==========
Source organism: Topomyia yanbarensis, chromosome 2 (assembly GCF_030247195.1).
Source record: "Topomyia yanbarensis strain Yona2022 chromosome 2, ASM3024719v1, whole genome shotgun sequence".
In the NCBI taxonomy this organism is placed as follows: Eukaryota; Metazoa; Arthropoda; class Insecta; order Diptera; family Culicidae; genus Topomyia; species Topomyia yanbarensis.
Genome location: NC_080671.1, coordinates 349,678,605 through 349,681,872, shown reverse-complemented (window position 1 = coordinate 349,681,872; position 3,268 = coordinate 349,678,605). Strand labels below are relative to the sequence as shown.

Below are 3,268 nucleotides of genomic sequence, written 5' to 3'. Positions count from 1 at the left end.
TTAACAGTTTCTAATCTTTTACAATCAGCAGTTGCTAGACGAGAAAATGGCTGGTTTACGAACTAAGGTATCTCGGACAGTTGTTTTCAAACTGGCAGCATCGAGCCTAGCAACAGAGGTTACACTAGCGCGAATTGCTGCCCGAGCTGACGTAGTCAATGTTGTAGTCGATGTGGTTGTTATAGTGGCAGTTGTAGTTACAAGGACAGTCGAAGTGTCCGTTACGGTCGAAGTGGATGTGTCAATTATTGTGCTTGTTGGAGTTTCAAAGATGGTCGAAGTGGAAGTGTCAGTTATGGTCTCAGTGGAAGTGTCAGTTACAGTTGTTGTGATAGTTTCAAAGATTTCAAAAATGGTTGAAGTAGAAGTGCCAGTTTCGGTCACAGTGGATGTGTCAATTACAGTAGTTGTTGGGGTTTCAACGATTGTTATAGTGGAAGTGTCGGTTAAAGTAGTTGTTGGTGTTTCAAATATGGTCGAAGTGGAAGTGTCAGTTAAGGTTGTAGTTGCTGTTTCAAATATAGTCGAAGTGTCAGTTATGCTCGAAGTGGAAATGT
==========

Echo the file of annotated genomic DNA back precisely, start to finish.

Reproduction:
Source organism: Topomyia yanbarensis, chromosome 2 (assembly GCF_030247195.1).
Source record: "Topomyia yanbarensis strain Yona2022 chromosome 2, ASM3024719v1, whole genome shotgun sequence".
In the NCBI taxonomy this organism is placed as follows: Eukaryota; Metazoa; Arthropoda; class Insecta; order Diptera; family Culicidae; genus Topomyia; species Topomyia yanbarensis.
Genome location: NC_080671.1, coordinates 349,678,605 through 349,681,872, shown reverse-complemented (window position 1 = coordinate 349,681,872; position 3,268 = coordinate 349,678,605). Strand labels below are relative to the sequence as shown.

Below are 3,268 nucleotides of genomic sequence, written 5' to 3'. Positions count from 1 at the left end.
TTAACAGTTTCTAATCTTTTACAATCAGCAGTTGCTAGACGAGAAAATGGCTGGTTTACGAACTAAGGTATCTCGGACAGTTGTTTTCAAACTGGCAGCATCGAGCCTAGCAACAGAGGTTACACTAGCGCGAATTGCTGCCCGAGCTGACGTAGTCAATGTTGTAGTCGATGTGGTTGTTATAGTGGCAGTTGTAGTTACAAGGACAGTCGAAGTGTCCGTTACGGTCGAAGTGGATGTGTCAATTATTGTGCTTGTTGGAGTTTCAAAGATGGTCGAAGTGGAAGTGTCAGTTATGGTCTCAGTGGAAGTGTCAGTTACAGTTGTTGTGATAGTTTCAAAGATTTCAAAAATGGTTGAAGTAGAAGTGCCAGTTTCGGTCACAGTGGATGTGTCAATTACAGTAGTTGTTGGGGTTTCAACGATTGTTATAGTGGAAGTGTCGGTTAAAGTAGTTGTTGGTGTTTCAAATATGGTCGAAGTGGAAGTGTCAGTTAAGGTTGTAGTTGCTGTTTCAAATATAGTCGAAGTGTCAGTTATGCTCGAAGTGGAAATGT